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Yes, even the relatively pedestrian SEA Games, where he is the reigning middleweight champion, is important to Marcial because he gets to wear the national colors.

There were some skeptics who challenged his pro plans, even when Olympic rules now allow professionals to compete in the Summer Games. For one, they say it is a distraction, something that shatters the tunnel vision an athlete needs to excel among the world’s best in the highest stage of international competitions.

“I am no longer 15 or 18, sir,” Marcial said. “I’m grown enough to deal with distractions.”And then there is the pressure that now accompanies his Olympic bid. All the unnecessary ruckus raised over his decision to turn pro has armed critics with a ready bullet in case he fails in Tokyo next year.

More chances for the gold

But Marcial pointed out that the Olympic gold is never guaranteed to anyone, amateur or not: “It would be difficult for me even if I decided against turning pro. There’s no easy path to becoming a gold medalist in the Olympics. That’s the reason why we have no Filipino gold medalist in the Olympics yet.”

Turning pro, in fact, gives Marcial more chances to sharpen his boxing tools as he guns for Olympic success. His only concern will be to keep himself safe in the pro fights he will take before flying to Tokyo in July next year. And safety, like the thought process he went through before deciding on the pro offer, is something Marcial takes seriously—which is why he doesn’t own a big bike.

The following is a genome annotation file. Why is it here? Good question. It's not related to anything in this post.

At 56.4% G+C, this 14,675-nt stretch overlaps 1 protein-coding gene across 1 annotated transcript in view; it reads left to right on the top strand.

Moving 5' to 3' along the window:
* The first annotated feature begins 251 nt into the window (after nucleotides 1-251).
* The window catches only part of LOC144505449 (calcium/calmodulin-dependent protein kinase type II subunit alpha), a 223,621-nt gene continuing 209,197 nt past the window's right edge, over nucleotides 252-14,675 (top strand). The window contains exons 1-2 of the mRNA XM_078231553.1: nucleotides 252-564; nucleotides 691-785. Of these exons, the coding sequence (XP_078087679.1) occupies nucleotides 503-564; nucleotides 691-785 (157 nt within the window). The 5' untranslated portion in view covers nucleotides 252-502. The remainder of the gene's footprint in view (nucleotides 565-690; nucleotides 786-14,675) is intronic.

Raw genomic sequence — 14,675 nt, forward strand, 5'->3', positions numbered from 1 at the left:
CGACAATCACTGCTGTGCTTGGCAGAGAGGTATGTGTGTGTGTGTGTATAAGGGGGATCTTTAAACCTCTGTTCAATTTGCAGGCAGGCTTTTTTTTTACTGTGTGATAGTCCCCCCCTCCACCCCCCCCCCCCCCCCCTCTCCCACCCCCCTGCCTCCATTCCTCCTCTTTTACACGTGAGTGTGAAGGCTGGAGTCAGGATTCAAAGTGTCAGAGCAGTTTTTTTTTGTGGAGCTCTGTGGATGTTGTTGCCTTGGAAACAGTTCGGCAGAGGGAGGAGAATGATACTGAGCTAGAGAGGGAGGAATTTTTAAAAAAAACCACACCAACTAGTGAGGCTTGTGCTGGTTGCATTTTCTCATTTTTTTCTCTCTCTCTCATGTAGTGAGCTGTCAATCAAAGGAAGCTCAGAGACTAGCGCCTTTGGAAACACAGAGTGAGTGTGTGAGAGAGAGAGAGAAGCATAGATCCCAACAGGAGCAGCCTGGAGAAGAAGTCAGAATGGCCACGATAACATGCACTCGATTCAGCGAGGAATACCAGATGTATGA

“I thought hard about that and consulted my family, people I trust,” Marcial said of purchasing a motorcycle. “In the end, I decided not to buy it anymore. It’s a safety issue. I don’t want to put myself in harm’s way.”And Marcial will do everything he can to stay away from harm’s way as a pro.

After all, being a pro for a long time will help the people dearest to him: his family. His dad. His longtime partner, Princess Galarpe.

“They are my sources of strength,” he said. “I want to make their lives better, too.”

“Especially my father. He’s strong, even up to now, but you’ll never know how long they will be here in this world,” he said, his voice starting to crack.

Recomposing himself, he apologized for the pause and added: “I want him to watch me fight in the Olympics and see my first pro fight. And I want to make sure he gets to enjoy the fruits of my labor.”

Marcial is expected to earn at least P10 million the moment he signs with his promoter. From all indications, MP Promotions is the runaway leader in the race for his services with just a few minor kinks to iron out, a source told the Inquirer. That cash will help Marcial put a satisfied smile in the face of the person who molded him the most.

But he attaches a different value to competing in the Olympics, a worth predetermined by his dad.“For an athlete to carry his country’s flag and to fight for the country?” Marcial said. “My father always believed that, sir, is something different.”

“That, sir, is priceless.” INQ